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Friday, July 19, 10am – 4pm


Left: Ando Hiroshige. Arai, Watashi no chakugan, Osekisho (detail), 1855. BF1127. Right: Claude Monet. The Studio Boat (detail), 1876. BF730. Public Domain.

About the Class

Impressionism and Japonisme: Cross-Cultural Exchange in the 19th Century

After a period of isolationism, the ports of Japan reopened to Western ships in the 1850s. In the decades that followed, as trade with countries like the United States and France increased, Japanese art and culture began to influence Western painters, sculptors, and designers. Evidence of this influence can be seen in many of the key artworks of this period, particularly the paintings of the French and American impressionists. The French critic Philippe Burty, whose writings fueled the interest in all things Japanese in the 1870s, coined the term “Japonisme” to describe this sensation, which continued well into the 20th century.

In this one-day workshop, we will explore the immense effect that Japanese art—including ukiyo-e prints, clothing, and fine objects such as fans, porcelain, pottery, and screens—had on Western artists in the late 19th century. We will look at the Japanese influence in works by artists including Edgar Degas, Édouard Manet, Claude Monet, Berthe Morisot, Pierre-Auguste Renoir, and James Tissot from France; Mary Cassatt, Louis Comfort Tiffany, and James McNeill Whistler from the United States; Alfred Stevens from Belgium; and Vincent van Gogh and George Hendrik Breitner from the Netherlands.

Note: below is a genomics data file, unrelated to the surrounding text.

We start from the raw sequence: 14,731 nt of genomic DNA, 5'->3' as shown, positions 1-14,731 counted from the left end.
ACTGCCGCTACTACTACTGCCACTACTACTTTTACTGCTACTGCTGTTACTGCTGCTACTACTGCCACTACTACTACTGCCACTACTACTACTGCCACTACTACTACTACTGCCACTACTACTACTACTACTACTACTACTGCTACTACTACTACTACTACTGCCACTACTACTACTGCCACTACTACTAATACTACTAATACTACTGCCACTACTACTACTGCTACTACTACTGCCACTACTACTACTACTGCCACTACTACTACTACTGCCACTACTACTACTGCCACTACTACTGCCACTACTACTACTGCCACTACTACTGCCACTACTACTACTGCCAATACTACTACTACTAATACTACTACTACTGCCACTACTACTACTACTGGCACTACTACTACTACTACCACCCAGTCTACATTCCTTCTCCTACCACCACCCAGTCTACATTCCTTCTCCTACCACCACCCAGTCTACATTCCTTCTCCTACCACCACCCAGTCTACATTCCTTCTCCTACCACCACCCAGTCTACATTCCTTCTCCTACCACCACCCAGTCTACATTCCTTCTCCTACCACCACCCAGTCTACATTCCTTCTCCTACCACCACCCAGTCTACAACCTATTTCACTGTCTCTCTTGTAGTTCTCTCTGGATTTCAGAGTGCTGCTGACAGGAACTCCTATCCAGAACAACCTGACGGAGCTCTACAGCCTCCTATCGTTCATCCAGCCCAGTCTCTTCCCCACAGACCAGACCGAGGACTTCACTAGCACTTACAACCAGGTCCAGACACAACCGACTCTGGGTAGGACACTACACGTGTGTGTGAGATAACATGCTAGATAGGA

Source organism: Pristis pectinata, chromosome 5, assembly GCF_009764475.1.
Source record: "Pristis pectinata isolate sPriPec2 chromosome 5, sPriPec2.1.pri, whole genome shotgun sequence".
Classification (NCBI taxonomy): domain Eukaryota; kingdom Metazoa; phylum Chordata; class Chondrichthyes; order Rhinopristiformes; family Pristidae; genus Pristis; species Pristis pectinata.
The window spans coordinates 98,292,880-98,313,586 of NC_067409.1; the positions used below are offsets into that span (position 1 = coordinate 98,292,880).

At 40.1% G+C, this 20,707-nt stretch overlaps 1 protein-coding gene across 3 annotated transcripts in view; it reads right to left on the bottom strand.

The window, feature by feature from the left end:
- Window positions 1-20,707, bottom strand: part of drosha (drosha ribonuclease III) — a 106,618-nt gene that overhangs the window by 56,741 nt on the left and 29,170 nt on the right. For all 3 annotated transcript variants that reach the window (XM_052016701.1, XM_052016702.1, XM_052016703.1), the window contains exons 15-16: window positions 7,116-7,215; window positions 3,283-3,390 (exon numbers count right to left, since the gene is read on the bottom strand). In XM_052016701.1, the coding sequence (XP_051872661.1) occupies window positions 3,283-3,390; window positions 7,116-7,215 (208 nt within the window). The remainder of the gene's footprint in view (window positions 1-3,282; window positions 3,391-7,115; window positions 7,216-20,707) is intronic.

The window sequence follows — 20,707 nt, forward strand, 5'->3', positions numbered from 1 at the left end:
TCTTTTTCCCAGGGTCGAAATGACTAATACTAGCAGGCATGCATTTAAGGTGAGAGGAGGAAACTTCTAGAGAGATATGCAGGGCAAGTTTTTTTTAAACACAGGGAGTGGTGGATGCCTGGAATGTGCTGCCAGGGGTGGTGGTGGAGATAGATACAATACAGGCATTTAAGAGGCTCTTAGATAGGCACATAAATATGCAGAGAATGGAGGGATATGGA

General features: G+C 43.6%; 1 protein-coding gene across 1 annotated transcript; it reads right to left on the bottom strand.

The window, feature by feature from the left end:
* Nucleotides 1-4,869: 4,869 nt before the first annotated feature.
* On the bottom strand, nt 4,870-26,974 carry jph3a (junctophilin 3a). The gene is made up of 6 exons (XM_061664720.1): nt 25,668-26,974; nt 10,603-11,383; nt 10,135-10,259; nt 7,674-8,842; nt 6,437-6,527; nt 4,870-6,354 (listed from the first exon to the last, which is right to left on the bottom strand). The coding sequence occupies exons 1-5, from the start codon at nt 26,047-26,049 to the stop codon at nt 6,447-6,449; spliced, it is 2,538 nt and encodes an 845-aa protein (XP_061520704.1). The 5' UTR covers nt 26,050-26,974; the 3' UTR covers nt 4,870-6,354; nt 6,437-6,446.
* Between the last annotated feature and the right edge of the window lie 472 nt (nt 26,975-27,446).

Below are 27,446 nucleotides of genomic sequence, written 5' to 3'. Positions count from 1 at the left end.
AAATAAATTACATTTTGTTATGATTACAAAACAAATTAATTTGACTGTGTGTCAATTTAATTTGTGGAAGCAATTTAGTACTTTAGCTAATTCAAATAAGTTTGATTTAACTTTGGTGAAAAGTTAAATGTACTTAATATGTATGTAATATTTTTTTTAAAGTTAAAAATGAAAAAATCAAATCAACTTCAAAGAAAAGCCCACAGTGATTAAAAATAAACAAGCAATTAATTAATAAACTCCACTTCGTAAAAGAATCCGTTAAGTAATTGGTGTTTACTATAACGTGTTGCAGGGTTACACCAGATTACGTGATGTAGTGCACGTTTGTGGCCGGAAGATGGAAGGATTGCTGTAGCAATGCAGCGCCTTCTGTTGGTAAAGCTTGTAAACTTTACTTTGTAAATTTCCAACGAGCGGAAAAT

The class is online-only. More about online classes.

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Barnes classes will:

  • Sharpen your observational and critical thinking skills.
  • Improve your ability to communicate about art.
  • Deepen your appreciation for cultures and histories outside your own.

See all classes.


Caterina Y. Pierre

Pierre is professor of art history at the City University of New York at Kingsborough Community College and visiting associate professor at the Pratt Institute, New York. She has taught about art and crime at CUNY Kingsborough, Pratt, and Sotheby’s Institute of Art, New York. She is currently preparing a book on cemetery sculpture as political art in the late 19th century, as well as a book on Ernest Durig, a forger of the sculptor Auguste Rodin.

Recent Barnes Class Testimonials

“The teacher was so smart, and knowledgeable about everything: art history, architecture, interior design, and literature! What a breadth of knowledge!” Paris in the 1920s: Art, Design, Fashion, and Literature with Caterina Pierre

“The instructor was first-rate. Poised, professional yet also inviting and comforting. She set the perfect tone for this event, and her spirit opened up beautiful connections and conversations.” Being Present with Art: The Retreat with Roksana Filipowska

“The professor was highly engaging, facilitated excellent discussions, and [was] very knowledgeable. I learned a lot about teaching art history from watching her.” Matisse and Picasso with Martha Lucy

“The instructor [was] very empathetic and knowledgeable [and] created moments of sharing across students who participated actively in discussion.” Art and Literature of the Harlem Renaissance with Michael Williamson